eral showed 2.000X0 overcoats had been
compweo By December 15.
"How does it come then," asked Hitch
cock, "that Vlth only approximately 1.
500,000 men to equip and with over 2,
000,000 overcoats made, the men had
been without coata?" ' ( .
. "The bulk of these overcoat deliveries
came late in November and December,
(Coectaded oo Page. Five. Cbtaow.Faar)
" '
I Uncle Sam's khaki-clad fighting men are billeted. If all goes well, therell be no end of dollies, games,' books and candies
iwr uic x-ictrcs nu juans,
towns have made preparations'
Santa Claus he goes the limit.
Brk 5:" f-1 u It'! I j s t 'I" If' " v r- . v t, . i
Llh ' ; iPi-i 3 It, : . . - ; ..- ' ' v I
mi? t 1 v xt," r f u u-'hu , ' e - 1 . ill
t y.' I ' ' Si ' " "" '
f.r,.- y : .- . ; I
imA -r-.r. II
?x ' ' . 3
f . : r,
O j. - - ' i
Premier Gives Word That Eng
land Wants No Territorial Ex
. pansion Except That Neces
. sary to Guarantee Safety.
Germanized Portion of Lor
raine Is Willing to Stay1 With
Teutons, Lloyd George 13 Will
ing, but Not So With Alsace.
By Lowell Mel let t .
' London, Dec 21. (U. P.) Great Brit
ain is in full accord with President
Wilson's outline of war alms that, the
fight of the world's democracies to vic
tory Is not toward realization of selfish
desires. a
Britain seeks no territorial extension
except that which an International
peace conference agrees la necessary to
future . security.
V The United Press la In a position to
state today that Lloyd George's pledges
are those developed by practically
unanimous views of all government
circles. . , v
Or all the ringing utterance of the
premier In his war alms speech of yes
terday. Including the demands of
restoration and compensation for Invad
ed . territories those which. In effect,
pledged aflherence to President Wilson's
announced principle that- nationalities
Should be permitted to work out their
umi dasHtiiCT. -wwrw regai-fled- today aa
most striking
' Exraasloa 2To Brttltfe Ala
" In thus putting England's . card on
the table, the United Press Is able to
present this outline of Oreat Britain's
position from various high sources fol
lowing the prima minister's revolution
ary announcement of England's colo
nial policy, while the German colonies
are regarded as en-returnable becaase
the peace conference must consider the
future security at the British Union f
(Coacladed on 'Page Nlaeteen, Coin ma Jer)
CHRISTMAS for the little French bova and eirls living in the
wuo nave cuninoutca rouca to uie nappmess or tne Doys across trie water, ine men in tne rrencn
to show the kiddies just what an American, Christmas is like, and when Sammy takes to playing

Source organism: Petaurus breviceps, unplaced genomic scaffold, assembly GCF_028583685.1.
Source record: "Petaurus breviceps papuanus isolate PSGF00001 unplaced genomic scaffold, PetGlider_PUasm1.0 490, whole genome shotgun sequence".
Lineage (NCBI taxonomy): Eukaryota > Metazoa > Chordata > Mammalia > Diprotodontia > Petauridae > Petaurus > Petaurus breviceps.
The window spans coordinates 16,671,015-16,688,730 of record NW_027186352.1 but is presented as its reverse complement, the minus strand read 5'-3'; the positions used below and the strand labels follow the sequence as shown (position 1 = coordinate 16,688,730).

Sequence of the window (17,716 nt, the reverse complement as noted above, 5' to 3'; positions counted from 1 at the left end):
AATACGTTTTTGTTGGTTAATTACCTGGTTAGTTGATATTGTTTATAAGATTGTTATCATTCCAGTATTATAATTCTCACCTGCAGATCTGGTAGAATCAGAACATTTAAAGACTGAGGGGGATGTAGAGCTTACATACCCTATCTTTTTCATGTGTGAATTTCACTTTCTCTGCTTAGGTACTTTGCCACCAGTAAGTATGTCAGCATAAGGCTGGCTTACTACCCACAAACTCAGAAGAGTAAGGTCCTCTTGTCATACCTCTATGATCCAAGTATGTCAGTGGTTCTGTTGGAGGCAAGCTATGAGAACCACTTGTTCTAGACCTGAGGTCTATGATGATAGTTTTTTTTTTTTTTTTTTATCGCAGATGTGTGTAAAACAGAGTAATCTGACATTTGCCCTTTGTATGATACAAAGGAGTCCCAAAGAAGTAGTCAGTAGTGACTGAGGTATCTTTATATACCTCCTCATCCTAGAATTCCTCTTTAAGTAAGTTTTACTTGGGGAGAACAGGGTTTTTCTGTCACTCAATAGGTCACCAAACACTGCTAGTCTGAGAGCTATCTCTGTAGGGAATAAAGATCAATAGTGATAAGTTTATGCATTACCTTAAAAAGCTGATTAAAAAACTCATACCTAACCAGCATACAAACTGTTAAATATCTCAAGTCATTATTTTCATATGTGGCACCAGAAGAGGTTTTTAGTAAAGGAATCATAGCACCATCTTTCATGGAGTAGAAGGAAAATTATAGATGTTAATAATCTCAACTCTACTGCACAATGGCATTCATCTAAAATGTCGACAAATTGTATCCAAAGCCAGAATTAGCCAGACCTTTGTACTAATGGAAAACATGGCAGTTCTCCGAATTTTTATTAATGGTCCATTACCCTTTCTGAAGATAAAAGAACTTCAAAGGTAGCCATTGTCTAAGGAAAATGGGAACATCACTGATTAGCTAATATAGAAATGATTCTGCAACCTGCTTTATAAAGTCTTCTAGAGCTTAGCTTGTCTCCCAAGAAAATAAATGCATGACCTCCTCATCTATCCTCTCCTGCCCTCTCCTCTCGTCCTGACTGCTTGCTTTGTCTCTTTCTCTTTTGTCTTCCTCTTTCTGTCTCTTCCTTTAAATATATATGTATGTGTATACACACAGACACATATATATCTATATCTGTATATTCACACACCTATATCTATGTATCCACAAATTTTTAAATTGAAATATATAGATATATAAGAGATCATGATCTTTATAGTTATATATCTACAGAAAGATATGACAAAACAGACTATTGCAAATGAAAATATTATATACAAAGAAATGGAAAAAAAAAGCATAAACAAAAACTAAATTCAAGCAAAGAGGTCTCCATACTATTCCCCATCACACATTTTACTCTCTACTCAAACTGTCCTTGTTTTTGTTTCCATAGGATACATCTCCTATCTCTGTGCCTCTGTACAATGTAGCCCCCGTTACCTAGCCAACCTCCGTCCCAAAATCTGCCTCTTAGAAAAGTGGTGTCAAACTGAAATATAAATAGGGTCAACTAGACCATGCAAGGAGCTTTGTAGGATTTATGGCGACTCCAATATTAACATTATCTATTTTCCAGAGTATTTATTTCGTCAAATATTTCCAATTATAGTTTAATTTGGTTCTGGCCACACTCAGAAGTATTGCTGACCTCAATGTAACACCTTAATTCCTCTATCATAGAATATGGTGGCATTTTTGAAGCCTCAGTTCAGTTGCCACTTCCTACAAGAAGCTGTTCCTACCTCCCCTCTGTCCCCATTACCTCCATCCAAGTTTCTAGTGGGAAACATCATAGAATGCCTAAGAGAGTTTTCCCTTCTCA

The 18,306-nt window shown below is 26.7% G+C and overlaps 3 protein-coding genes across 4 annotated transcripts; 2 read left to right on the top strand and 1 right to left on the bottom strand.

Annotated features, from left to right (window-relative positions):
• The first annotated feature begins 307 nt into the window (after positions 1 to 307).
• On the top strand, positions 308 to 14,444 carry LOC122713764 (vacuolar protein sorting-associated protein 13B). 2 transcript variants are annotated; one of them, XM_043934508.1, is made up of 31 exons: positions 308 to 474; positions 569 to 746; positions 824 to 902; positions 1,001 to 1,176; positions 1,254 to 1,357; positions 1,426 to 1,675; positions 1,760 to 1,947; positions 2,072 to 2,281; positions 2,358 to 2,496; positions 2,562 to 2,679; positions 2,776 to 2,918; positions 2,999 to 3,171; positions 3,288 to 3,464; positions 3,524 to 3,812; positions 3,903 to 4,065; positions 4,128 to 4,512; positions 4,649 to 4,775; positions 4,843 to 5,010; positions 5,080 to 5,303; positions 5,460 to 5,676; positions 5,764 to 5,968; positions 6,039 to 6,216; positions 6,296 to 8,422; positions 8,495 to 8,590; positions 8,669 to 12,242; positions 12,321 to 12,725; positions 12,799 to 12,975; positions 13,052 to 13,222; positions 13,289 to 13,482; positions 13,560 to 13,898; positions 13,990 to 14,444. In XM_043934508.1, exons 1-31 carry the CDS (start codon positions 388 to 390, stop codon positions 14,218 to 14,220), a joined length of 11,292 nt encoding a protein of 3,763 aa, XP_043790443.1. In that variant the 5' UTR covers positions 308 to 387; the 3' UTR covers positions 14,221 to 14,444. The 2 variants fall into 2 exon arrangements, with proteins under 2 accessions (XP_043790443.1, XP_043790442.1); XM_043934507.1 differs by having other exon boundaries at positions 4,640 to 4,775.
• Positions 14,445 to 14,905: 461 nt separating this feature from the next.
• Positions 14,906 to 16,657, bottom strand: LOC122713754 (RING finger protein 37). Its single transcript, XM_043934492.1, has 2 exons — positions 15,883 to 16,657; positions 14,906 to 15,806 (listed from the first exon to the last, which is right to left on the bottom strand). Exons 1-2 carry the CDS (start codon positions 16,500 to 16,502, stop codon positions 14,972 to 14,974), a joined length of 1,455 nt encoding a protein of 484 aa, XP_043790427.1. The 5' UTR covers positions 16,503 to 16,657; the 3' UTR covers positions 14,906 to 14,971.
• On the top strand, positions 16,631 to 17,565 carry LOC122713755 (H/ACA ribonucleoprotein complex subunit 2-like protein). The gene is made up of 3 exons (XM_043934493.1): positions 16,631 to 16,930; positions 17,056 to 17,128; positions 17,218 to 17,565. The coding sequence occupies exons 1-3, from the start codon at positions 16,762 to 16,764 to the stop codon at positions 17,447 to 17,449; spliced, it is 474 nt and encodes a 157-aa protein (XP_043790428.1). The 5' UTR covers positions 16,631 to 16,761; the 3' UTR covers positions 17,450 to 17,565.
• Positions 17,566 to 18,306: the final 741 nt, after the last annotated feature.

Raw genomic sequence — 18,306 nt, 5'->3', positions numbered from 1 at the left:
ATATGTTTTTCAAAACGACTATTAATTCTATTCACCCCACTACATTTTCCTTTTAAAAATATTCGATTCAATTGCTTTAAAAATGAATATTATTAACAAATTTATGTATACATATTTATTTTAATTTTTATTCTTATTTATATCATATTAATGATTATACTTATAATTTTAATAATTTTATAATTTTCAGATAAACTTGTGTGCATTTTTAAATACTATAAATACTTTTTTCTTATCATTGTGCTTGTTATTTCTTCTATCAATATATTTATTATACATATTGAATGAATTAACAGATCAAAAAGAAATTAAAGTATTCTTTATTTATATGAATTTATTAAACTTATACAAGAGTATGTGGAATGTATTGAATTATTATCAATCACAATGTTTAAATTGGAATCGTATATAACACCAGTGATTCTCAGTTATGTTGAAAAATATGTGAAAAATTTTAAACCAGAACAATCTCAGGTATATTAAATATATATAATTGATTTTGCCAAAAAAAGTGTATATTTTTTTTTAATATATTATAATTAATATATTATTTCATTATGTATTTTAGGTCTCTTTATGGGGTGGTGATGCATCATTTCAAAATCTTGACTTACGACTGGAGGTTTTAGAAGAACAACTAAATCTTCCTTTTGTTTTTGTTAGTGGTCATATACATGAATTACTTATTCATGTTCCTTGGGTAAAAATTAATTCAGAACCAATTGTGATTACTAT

The Christmas of 1917 will live long in the hearts of youthful France.
t i tt 15 I 4 1 i h i x s r i1 - i i i t ' - . I . -c i -.1: I
.... . . . . . - . .
Q CARTERS, Dee. it. U.
P.) A a aasseeissfal attesapt
by a Gernaa abmarlae to attack
a sspply skis ladea with Christmas
food, waa resaoailble for the Amer
ica a forces fladlag themselves to.
fty oa the verge of Ckrlstmas with
oat tarkey, eraaberrles akd ' the
assal feast day sspply. '
The vessel. It was stated, had
been taraed back to America, fol
lowlag the sabmarlae's aasaeeess.
fal attack.
The ship whlek was taraed back
was kaewa to carry especially a
great load of era a berries. ,
A small amoaat ef tarkey left
over from Thaaksgivlag Is available
bat It woat be a drop, la the
backet. Tfeereare somewhat large
applies ' ef mlaeemeat aad erae
berries. The I sltaaUoa, however,
might be worse aad. aayway, the
Ckrlstmas "chow' will be served
whea It arrive.
The delay wklek the six member
of, the food admlalstratloa reeeatly
at the froat leaned aboat, empha.
slaed to them the .aecestlty for
adoptwa of a plaa to aalld sp a
great army food reserve la Fraace.
American Soldiers
Plan Big Xmas Tree
Cktldrea of ShatUred Tfilarea te Have
Chaaee for a While to Forget Grim
Horrors of war.
With the American Army In Franca,
Deo. 21. (L N. B.) American army of
ficers entrusted with the Christmas
funds have begun to purchase thousands
of dollars' worth of presents for "the
children within the son . of ; American
headquarters and camps. These pres
ents will be hung on a tree to be ar-iBeA'trtn-AmJei
' for Christmas
day.; The tree will be in a aniqae set
ting, namely, within on of the hangars
of aa American air squadron.
The purchasing officers are seeing to
it that every boy and girl gta his or
Iter des(re. They "have visited all and
the "purchasing lists have written on